Regardless of what you write, bear this cardinal rule in mind (and note that it’s consistent with what I said above): Be a source of value to your contacts. Be an expert, and give your expertise away. Share what you know. Plant yourself in the minds of everyone on your list as a source of value to them, and they’ll value hearing from you. They’ll want to have that relationship with you, and every relationship will represent a source of potential value back to you.


  1. Thanks, Pete, for keeping this process simple and yet effective. This is a system I can manage!

  2. Great stuff! I often fall into the trap of having to keep in contact with everyone I meet and (obviously) that wasn’t possible. Your approach may very well work for me. Thanks for sharing 🙂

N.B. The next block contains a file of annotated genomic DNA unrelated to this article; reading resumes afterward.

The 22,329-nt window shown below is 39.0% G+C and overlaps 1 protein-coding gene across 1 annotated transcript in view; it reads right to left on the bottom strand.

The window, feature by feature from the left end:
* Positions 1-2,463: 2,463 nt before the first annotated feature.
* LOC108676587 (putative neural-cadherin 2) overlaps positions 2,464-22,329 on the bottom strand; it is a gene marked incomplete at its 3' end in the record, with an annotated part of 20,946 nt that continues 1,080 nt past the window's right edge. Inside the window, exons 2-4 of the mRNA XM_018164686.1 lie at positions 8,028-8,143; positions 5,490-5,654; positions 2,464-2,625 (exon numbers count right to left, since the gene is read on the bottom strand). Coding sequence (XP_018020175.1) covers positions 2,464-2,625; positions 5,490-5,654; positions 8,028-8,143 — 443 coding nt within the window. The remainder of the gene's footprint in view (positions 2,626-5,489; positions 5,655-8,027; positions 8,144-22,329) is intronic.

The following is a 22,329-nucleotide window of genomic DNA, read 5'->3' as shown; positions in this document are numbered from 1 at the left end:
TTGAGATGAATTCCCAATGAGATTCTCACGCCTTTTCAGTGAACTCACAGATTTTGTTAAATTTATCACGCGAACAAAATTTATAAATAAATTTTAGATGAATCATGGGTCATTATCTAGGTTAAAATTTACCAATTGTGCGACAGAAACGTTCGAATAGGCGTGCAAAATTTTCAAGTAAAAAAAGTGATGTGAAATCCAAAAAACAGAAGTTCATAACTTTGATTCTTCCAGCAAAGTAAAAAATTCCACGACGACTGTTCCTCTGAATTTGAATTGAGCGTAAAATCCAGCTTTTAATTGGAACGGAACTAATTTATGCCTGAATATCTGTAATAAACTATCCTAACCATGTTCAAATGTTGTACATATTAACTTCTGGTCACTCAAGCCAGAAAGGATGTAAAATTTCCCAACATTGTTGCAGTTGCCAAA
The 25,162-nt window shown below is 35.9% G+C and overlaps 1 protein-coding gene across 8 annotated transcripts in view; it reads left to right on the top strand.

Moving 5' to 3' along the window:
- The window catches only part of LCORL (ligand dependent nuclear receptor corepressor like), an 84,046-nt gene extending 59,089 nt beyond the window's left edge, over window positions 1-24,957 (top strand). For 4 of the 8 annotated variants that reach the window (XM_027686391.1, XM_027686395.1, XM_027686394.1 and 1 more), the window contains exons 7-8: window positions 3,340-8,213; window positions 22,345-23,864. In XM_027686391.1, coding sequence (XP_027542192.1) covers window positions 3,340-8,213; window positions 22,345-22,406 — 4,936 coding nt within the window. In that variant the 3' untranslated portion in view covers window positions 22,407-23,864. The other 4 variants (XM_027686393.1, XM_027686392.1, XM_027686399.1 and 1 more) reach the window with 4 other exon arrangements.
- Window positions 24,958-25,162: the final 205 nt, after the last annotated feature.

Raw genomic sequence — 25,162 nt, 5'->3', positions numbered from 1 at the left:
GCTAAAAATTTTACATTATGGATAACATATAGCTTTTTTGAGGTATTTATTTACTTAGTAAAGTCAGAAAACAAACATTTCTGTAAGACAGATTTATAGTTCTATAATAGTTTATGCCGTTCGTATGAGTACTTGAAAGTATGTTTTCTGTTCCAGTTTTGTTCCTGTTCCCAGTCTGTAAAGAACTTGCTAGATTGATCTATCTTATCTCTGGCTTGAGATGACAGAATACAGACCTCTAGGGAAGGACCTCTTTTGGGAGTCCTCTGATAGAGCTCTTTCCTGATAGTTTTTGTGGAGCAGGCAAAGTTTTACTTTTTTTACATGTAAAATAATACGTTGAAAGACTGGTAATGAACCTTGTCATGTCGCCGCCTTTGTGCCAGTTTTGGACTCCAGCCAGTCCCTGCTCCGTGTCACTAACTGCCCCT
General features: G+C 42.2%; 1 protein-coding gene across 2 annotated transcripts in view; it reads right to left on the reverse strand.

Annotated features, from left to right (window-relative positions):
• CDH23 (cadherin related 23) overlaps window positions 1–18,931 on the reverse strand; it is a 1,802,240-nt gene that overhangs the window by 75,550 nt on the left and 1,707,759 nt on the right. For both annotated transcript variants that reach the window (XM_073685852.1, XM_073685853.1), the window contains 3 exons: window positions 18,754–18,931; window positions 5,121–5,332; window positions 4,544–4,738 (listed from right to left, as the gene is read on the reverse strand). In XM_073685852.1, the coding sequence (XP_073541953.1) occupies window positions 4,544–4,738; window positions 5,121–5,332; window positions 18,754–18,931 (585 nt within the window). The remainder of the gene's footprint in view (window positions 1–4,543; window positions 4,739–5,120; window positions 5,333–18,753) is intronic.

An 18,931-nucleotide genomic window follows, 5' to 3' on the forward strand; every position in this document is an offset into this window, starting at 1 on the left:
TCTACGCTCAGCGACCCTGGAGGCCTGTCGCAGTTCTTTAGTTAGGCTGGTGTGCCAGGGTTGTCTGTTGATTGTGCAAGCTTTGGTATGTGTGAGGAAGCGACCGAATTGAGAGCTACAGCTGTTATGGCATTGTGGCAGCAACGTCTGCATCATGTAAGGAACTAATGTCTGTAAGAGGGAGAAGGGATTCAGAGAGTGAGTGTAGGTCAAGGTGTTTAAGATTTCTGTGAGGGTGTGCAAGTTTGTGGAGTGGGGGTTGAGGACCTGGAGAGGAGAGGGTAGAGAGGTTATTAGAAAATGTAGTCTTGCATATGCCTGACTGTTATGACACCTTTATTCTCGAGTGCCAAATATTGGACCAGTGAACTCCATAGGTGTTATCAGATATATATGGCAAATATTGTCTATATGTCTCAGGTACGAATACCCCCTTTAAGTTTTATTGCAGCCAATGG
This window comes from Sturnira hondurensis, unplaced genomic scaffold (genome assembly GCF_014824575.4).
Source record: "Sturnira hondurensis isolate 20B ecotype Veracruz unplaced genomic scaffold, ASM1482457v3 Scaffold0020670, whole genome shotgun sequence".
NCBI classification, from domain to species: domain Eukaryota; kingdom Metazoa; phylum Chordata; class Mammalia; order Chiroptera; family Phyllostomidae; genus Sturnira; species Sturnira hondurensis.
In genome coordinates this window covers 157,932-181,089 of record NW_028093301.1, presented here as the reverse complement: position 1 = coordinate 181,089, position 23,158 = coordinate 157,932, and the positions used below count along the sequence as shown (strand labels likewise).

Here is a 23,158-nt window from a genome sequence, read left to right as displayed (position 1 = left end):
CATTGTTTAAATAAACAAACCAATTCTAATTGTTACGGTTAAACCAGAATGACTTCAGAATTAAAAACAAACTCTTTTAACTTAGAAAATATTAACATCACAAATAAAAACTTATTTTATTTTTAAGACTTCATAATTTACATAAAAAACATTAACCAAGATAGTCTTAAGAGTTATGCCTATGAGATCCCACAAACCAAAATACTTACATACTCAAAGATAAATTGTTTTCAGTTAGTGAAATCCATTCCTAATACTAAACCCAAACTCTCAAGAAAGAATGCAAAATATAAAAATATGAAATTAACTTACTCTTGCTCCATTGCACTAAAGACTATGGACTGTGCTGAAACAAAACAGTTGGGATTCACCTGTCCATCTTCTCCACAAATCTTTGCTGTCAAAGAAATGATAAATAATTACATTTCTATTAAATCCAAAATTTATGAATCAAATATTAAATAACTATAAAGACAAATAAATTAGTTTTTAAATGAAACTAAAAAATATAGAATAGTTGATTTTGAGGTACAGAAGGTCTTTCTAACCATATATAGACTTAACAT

3. Thanks for sharing Pete…
    Before the days of Computers (and Selectrics) we built a viable organization and huge Client base through constant communication after the Meet using Mail and phone.
    I believe what set the tone was the FIRST mail receives after the meeting at a social gathering, trade show or ??
    We trained ourselves to ask questions about the person met and so noted details (via recorders or 3×5’s in the pocket), and even though the Letter was a template we always added the extra.
    That method has become so second nature Top of Mind that I now have difficulty with accepting Auto Systems.
    Thanks again for you insight

    • Thanks for these great comments, Chuck. You’re absolutely right, the first message that you reach out with after you meet someone is absolutely vital. You need to communicate that you’re all about them, that you care about them, that you want to help them, and that you’re open and receptive to learning more about them. You can’t just be all about you and hope that they want to hear about you. And of course all of this truly needs to be authentic. These are truths that are irrelevant to technology, as you have shown. Thanks again for sharing!